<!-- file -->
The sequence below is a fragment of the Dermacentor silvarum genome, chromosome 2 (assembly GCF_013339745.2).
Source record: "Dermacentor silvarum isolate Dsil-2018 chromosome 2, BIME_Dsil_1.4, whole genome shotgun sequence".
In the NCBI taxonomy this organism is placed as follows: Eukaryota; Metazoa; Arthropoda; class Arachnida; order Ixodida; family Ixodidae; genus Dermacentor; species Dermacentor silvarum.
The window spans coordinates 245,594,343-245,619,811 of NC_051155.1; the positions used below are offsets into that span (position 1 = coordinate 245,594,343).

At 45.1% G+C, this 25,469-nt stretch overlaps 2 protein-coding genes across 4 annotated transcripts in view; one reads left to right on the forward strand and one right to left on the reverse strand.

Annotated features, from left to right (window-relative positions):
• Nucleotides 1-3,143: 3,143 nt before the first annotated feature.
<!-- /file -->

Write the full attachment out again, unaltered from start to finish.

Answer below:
The sequence below is a fragment of the Dermacentor silvarum genome, chromosome 2 (assembly GCF_013339745.2).
Source record: "Dermacentor silvarum isolate Dsil-2018 chromosome 2, BIME_Dsil_1.4, whole genome shotgun sequence".
In the NCBI taxonomy this organism is placed as follows: Eukaryota; Metazoa; Arthropoda; class Arachnida; order Ixodida; family Ixodidae; genus Dermacentor; species Dermacentor silvarum.
The window spans coordinates 245,594,343-245,619,811 of NC_051155.1; the positions used below are offsets into that span (position 1 = coordinate 245,594,343).

At 45.1% G+C, this 25,469-nt stretch overlaps 2 protein-coding genes across 4 annotated transcripts in view; one reads left to right on the forward strand and one right to left on the reverse strand.

Annotated features, from left to right (window-relative positions):
• Nucleotides 1-3,143: 3,143 nt before the first annotated feature.